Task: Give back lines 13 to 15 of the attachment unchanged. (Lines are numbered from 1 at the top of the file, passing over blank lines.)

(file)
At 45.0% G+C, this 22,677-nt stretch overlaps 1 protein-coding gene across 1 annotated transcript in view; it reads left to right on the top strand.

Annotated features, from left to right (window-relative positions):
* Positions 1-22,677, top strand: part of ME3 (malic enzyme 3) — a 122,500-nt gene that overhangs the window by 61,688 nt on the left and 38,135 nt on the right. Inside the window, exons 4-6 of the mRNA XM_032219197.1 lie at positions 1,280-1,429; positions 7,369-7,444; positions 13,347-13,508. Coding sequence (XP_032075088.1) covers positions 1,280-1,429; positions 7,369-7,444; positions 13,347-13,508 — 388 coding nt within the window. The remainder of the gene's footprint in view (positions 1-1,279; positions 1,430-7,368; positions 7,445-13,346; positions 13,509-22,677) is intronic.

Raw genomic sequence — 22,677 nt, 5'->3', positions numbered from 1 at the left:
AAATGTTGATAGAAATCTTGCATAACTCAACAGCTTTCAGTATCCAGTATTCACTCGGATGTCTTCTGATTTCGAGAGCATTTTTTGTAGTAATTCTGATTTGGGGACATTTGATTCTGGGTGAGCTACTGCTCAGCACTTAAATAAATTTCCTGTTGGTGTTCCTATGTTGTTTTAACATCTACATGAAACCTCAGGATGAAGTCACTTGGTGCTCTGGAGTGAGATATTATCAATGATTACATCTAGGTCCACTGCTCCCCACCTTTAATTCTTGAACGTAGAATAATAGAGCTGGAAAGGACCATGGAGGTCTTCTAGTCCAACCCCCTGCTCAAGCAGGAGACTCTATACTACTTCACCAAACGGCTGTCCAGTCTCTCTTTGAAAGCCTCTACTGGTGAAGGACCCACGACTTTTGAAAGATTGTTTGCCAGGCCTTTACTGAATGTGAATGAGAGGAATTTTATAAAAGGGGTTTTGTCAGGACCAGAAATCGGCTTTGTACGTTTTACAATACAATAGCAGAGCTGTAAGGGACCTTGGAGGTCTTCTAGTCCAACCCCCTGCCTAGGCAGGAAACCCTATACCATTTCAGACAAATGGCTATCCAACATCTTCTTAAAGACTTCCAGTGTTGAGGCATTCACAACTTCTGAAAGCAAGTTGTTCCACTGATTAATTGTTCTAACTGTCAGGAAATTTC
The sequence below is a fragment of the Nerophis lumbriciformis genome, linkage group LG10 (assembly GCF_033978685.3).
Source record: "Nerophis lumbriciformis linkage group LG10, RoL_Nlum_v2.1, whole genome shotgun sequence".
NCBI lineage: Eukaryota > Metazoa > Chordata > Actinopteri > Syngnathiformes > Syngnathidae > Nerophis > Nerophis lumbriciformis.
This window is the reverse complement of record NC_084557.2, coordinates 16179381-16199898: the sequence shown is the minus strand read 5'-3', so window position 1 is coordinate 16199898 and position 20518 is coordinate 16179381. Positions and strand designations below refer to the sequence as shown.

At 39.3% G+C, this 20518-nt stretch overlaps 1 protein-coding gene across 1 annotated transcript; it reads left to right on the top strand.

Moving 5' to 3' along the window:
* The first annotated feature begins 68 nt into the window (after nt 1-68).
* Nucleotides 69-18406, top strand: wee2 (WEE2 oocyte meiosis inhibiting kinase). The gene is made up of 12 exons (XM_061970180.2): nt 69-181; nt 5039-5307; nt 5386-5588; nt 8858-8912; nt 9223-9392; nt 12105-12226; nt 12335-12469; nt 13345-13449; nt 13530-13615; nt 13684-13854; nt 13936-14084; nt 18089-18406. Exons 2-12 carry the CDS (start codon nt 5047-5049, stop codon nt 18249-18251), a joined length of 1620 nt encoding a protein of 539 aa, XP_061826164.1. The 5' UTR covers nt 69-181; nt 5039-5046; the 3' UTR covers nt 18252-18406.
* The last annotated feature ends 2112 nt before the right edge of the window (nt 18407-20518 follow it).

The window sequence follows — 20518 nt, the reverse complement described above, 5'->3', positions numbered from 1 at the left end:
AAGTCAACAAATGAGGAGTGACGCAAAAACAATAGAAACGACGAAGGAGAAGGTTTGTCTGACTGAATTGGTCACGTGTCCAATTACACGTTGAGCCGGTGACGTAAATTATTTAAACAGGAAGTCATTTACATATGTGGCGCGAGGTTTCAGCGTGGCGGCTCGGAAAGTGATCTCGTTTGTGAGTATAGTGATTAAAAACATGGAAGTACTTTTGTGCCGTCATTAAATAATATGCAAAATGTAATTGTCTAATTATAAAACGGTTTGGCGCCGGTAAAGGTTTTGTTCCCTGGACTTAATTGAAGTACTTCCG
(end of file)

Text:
* Nucleotides 69-18406, top strand: wee2 (WEE2 oocyte meiosis inhibiting kinase). The gene is made up of 12 exons (XM_061970180.2): nt 69-181; nt 5039-5307; nt 5386-5588; nt 8858-8912; nt 9223-9392; nt 12105-12226; nt 12335-12469; nt 13345-13449; nt 13530-13615; nt 13684-13854; nt 13936-14084; nt 18089-18406. Exons 2-12 carry the CDS (start codon nt 5047-5049, stop codon nt 18249-18251), a joined length of 1620 nt encoding a protein of 539 aa, XP_061826164.1. The 5' UTR covers nt 69-181; nt 5039-5046; the 3' UTR covers nt 18252-18406.
* The last annotated feature ends 2112 nt before the right edge of the window (nt 18407-20518 follow it).

The window sequence follows — 20518 nt, the reverse complement described above, 5'->3', positions numbered from 1 at the left end: